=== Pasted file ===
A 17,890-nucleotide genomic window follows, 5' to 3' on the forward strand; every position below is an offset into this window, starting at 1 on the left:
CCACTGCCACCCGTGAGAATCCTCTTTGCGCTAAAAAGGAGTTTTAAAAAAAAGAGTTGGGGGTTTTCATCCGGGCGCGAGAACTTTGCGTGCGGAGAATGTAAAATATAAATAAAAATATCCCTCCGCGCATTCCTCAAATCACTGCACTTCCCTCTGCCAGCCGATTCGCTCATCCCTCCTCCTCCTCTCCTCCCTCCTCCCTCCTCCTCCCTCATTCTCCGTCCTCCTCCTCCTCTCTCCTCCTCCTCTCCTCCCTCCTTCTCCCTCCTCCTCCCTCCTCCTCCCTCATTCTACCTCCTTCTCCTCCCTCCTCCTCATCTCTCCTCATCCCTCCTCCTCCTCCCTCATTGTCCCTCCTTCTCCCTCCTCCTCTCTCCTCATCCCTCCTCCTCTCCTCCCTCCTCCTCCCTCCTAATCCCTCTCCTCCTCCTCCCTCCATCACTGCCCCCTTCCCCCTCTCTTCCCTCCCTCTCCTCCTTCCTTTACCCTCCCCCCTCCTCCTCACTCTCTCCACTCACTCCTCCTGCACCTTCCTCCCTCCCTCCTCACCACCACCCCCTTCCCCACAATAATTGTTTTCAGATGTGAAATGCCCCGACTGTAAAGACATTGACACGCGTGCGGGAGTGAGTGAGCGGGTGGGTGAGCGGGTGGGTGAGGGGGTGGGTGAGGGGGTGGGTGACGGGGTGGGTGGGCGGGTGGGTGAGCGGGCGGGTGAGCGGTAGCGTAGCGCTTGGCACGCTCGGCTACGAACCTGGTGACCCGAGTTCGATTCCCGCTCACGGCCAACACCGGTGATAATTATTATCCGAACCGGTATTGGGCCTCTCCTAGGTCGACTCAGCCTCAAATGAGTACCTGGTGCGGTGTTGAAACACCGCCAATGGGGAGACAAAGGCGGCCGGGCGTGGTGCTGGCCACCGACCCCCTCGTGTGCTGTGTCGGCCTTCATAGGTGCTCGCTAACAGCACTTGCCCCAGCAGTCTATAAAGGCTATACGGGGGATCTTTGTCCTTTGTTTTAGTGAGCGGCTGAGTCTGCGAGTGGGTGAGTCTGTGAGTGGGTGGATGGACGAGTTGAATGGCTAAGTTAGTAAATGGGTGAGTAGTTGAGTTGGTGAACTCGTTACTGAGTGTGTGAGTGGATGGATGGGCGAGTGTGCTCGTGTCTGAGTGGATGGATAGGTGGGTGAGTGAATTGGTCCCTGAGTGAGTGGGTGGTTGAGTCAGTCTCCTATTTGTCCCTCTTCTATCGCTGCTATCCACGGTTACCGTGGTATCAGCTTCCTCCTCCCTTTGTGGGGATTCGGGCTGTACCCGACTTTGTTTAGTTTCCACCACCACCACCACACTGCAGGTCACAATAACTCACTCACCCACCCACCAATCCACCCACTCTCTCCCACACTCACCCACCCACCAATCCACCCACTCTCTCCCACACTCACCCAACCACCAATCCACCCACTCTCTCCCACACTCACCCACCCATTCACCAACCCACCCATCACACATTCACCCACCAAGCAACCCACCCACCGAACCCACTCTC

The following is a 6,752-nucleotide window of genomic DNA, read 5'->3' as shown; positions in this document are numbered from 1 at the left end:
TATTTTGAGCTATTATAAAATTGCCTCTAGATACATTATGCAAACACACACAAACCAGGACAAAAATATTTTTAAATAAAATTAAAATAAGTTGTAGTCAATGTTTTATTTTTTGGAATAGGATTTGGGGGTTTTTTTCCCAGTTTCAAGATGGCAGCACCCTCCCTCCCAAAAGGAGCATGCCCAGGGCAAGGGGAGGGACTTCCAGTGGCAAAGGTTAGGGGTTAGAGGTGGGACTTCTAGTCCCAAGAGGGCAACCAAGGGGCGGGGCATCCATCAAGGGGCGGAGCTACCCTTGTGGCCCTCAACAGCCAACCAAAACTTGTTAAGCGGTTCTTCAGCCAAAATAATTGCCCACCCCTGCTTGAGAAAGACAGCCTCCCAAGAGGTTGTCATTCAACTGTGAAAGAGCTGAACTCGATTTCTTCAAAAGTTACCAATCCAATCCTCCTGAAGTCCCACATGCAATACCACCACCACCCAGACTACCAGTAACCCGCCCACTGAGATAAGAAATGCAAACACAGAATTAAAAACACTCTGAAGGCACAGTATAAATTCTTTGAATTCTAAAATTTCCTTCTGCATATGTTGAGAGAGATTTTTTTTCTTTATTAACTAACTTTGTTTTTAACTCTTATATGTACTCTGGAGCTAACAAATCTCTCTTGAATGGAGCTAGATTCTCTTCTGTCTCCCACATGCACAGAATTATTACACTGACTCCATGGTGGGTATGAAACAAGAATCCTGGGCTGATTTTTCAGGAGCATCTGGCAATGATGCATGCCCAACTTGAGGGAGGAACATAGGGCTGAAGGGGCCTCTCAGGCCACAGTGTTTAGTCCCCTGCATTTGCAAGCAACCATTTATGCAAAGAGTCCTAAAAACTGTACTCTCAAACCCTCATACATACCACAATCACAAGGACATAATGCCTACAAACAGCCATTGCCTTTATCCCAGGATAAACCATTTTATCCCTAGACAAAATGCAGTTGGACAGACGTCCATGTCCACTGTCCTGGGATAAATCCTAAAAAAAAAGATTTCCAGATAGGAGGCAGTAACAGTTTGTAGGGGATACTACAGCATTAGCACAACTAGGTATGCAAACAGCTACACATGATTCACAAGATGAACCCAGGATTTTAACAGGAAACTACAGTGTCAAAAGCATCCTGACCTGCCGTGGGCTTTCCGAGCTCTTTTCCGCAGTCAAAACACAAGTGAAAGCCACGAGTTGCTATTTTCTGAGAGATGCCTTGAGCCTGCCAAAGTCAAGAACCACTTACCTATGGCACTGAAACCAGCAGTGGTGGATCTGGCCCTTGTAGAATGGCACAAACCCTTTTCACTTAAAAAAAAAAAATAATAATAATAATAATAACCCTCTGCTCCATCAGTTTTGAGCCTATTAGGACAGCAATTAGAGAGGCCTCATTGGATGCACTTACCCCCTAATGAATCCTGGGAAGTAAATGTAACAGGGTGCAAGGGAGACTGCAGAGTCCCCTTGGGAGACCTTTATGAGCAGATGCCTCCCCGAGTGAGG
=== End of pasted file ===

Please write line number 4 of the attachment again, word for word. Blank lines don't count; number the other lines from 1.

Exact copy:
TATTTTGAGCTATTATAAAATTGCCTCTAGATACATTATGCAAACACACACAAACCAGGACAAAAATATTTTTAAATAAAATTAAAATAAGTTGTAGTCAATGTTTTATTTTTTGGAATAGGATTTGGGGGTTTTTTTCCCAGTTTCAAGATGGCAGCACCCTCCCTCCCAAAAGGAGCATGCCCAGGGCAAGGGGAGGGACTTCCAGTGGCAAAGGTTAGGGGTTAGAGGTGGGACTTCTAGTCCCAAGAGGGCAACCAAGGGGCGGGGCATCCATCAAGGGGCGGAGCTACCCTTGTGGCCCTCAACAGCCAACCAAAACTTGTTAAGCGGTTCTTCAGCCAAAATAATTGCCCACCCCTGCTTGAGAAAGACAGCCTCCCAAGAGGTTGTCATTCAACTGTGAAAGAGCTGAACTCGATTTCTTCAAAAGTTACCAATCCAATCCTCCTGAAGTCCCACATGCAATACCACCACCACCCAGACTACCAGTAACCCGCCCACTGAGATAAGAAATGCAAACACAGAATTAAAAACACTCTGAAGGCACAGTATAAATTCTTTGAATTCTAAAATTTCCTTCTGCATATGTTGAGAGAGATTTTTTTTCTTTATTAACTAACTTTGTTTTTAACTCTTATATGTACTCTGGAGCTAACAAATCTCTCTTGAATGGAGCTAGATTCTCTTCTGTCTCCCACATGCACAGAATTATTACACTGACTCCATGGTGGGTATGAAACAAGAATCCTGGGCTGATTTTTCAGGAGCATCTGGCAATGATGCATGCCCAACTTGAGGGAGGAACATAGGGCTGAAGGGGCCTCTCAGGCCACAGTGTTTAGTCCCCTGCATTTGCAAGCAACCATTTATGCAAAGAGTCCTAAAAACTGTACTCTCAAACCCTCATACATACCACAATCACAAGGACATAATGCCTACAAACAGCCATTGCCTTTATCCCAGGATAAACCATTTTATCCCTAGACAAAATGCAGTTGGACAGACGTCCATGTCCACTGTCCTGGGATAAATCCTAAAAAAAAAGATTTCCAGATAGGAGGCAGTAACAGTTTGTAGGGGATACTACAGCATTAGCACAACTAGGTATGCAAACAGCTACACATGATTCACAAGATGAACCCAGGATTTTAACAGGAAACTACAGTGTCAAAAGCATCCTGACCTGCCGTGGGCTTTCCGAGCTCTTTTCCGCAGTCAAAACACAAGTGAAAGCCACGAGTTGCTATTTTCTGAGAGATGCCTTGAGCCTGCCAAAGTCAAGAACCACTTACCTATGGCACTGAAACCAGCAGTGGTGGATCTGGCCCTTGTAGAATGGCACAAACCCTTTTCACTTAAAAAAAAAAAATAATAATAATAATAATAACCCTCTGCTCCATCAGTTTTGAGCCTATTAGGACAGCAATTAGAGAGGCCTCATTGGATGCACTTACCCCCTAATGAATCCTGGGAAGTAAATGTAACAGGGTGCAAGGGAGACTGCAGAGTCCCCTTGGGAGACCTTTATGAGCAGATGCCTCCCCGAGTGAGG